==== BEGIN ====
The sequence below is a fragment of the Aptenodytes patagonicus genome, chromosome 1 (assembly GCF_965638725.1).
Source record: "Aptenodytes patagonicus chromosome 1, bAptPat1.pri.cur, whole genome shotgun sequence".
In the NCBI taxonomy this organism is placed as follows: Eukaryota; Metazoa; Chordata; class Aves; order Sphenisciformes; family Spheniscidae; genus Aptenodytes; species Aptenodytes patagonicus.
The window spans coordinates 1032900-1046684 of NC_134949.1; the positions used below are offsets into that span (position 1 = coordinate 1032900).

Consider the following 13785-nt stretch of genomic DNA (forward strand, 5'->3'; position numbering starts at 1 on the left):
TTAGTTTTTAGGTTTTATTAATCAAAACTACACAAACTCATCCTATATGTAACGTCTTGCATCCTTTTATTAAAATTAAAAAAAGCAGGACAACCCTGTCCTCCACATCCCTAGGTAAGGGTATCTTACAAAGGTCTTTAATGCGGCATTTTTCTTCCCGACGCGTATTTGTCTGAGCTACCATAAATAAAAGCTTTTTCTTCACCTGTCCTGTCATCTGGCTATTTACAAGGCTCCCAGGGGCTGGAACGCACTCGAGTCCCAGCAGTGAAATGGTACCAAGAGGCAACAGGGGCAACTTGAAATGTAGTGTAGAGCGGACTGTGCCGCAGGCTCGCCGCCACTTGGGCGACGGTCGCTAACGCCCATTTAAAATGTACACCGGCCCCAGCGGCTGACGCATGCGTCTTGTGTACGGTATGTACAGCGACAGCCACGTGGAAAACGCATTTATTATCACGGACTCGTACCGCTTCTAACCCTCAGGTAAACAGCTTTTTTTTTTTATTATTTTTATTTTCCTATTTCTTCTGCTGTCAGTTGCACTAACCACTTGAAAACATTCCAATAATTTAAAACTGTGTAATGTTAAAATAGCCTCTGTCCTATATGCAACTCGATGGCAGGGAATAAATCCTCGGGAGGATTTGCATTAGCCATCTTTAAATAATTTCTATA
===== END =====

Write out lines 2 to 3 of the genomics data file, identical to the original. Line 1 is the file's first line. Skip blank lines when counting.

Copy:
Source record: "Aptenodytes patagonicus chromosome 1, bAptPat1.pri.cur, whole genome shotgun sequence".
In the NCBI taxonomy this organism is placed as follows: Eukaryota; Metazoa; Chordata; class Aves; order Sphenisciformes; family Spheniscidae; genus Aptenodytes; species Aptenodytes patagonicus.